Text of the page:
Cowboy Poets and Cowboy Poetry
Awards and Recognition:
Runner-Up, Spur Award for Best Western Nonfiction--Contemporary, Western Writers of America, 2001
This is the first sustained and serious look at the traditions, history, and contribution that cowboy poets and cowboy poetry have made to American life and culture.
In bunkhouses or rodeo arenas, on the trail or around the campfire, cowboys have been creating and reciting poetry since the 1870s. In this comprehensive overview, folklorists, scholars, and cowboy poets join forces to explore the 125-year history and development of cowboy poetry and to celebrate those who sustain it.
Centered around six areas of focus, from historical background to biographical profiles to creative process, Cowboy Poets and Cowboy Poetry approaches the tradition of occupational folk poetry from a variety of perspectives. Contributors trace its history as an extension of the Homeric tradition of storytelling in verse and discuss such topics as the way a text evolves in retelling, how it becomes linked to a tune, and how poetic content fuses with form to generate narrative tension and humor.
Personal and telling portraits of cowboy poets and reciters--including D. J. O'Malley, Henry Herbert Knibbs, and a number of contemporary cowboy poets--illuminate the creative process through which individual poets work within a long community tradition, while comparative studies examine poetry by women, Mexican-American vaqueros, loggers, Argentine gauchos, and Australian bush poets.
Cowboy Poets and Cowboy Poetry offers the first in-depth examination of a distinctive and community-based tradition rich with larger-than-life heroes, vivid occupational language, humor, and unblinking encounters with birth, death, nature, and animals. Throughout, the collection shows that cowboy poetry interweaves two thematic strands: a fierce defense of an endangered way of life and a dynamic celebration of organic wholeness, camaraderie, and individualism.
"The first book-length volume to examine this American tradition of occupational verse in all its historical and contemporary complexity and depth. Even better, it does so in a mixed chorus of voices that includes the poets themselves, in addition to folklorists, historians, and creative writers. . . . The overall effect is of a surprisingly unified voice describing the history of the tradition, the values it expresses, and the strong sense of community and commonality among the poets and ranch people they speak for." -- Andrea Graham, Western Folklore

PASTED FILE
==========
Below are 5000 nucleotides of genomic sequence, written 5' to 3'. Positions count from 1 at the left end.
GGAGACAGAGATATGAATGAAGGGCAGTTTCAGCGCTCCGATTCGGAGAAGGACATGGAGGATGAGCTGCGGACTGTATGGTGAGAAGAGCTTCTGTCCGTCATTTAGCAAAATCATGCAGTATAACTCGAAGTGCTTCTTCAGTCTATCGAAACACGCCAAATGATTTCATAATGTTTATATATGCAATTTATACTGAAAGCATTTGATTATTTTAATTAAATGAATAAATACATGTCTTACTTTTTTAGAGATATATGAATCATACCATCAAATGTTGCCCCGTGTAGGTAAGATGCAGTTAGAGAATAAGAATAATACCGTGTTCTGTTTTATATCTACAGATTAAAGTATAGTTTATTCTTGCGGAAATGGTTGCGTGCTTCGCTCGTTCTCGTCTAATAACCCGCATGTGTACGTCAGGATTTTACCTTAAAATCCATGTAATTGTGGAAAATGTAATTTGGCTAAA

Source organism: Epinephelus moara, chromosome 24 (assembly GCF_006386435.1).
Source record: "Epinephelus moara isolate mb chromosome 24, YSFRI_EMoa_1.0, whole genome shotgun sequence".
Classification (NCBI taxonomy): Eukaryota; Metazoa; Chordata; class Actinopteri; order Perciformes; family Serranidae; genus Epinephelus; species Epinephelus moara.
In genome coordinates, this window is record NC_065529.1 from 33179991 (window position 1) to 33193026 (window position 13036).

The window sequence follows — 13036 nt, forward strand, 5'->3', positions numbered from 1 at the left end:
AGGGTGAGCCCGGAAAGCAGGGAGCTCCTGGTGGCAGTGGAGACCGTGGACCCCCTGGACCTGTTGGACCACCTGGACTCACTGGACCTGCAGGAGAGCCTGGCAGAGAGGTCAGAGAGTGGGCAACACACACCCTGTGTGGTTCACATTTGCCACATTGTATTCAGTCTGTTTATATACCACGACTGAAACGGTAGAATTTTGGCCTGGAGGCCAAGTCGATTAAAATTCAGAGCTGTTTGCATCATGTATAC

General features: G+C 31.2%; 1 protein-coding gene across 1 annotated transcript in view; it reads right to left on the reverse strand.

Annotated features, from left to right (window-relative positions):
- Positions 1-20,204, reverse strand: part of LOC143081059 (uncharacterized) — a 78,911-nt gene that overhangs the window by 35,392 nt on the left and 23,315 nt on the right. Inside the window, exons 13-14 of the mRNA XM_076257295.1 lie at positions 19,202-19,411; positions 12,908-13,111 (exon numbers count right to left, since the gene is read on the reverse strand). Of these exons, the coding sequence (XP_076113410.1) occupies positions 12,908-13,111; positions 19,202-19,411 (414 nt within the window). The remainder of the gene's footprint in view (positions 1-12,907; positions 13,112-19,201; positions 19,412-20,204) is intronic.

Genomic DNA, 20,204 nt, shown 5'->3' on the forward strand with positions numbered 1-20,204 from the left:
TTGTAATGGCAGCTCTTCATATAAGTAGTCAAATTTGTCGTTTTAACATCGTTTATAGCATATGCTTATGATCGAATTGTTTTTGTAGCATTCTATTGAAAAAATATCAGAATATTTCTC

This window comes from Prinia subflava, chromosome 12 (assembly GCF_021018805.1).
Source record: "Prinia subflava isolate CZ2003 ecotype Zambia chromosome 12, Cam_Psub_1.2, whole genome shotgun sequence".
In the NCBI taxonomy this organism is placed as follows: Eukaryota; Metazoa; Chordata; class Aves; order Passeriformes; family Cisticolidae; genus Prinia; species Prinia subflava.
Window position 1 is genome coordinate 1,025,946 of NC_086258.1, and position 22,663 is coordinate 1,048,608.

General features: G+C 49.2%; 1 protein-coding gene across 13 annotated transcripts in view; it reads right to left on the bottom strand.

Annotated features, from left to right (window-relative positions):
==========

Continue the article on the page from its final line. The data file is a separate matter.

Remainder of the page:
"It's tough to create a serious study that's also rollicking reading, but this impressively complete look at cowboy poetry is a winner in both categories. . . . Essays include excellent examples of cowboy storytelling in verse and rhyme." -- Si Dunn, Dallas Morning News
"The 27 critical essays . . . are exegetical, evangelical and sometimes (intentionally) risible in appreciating and explicating a rich, complex idiom." -- Publisher's Weekly
"While treating this popular form, the contributors do not lose sight of the exacting craftsmanship required of a poet whose works communicated well enough to be recited and repeated. . . . Cowboy poetry involves oneness with nature, using the sky as an umbrella, and the speaking of authentic experience." -- Choice
"Once derided as unworthy of serious consideration by connoisseurs of fine verse, cowboy poetry finds a growing acceptance among sophisticated readers without a lessening of the love for it held in the hearts of its original audience." -- Martin Naparsteck, The Salt Lake Tribune
"A new and valuable, intimate understanding of the American West as it is today, and a sense of continuity with the past that formed our American character. It shows that cowboy poetry is fundamentally about human relationship to the land." -- Nicholas Peterson Vrooman, North Dakota History
"These samples are enough to make you want to find the book with the complete works of the poet." -- Kent Peterson, Utah Historical Quarterly
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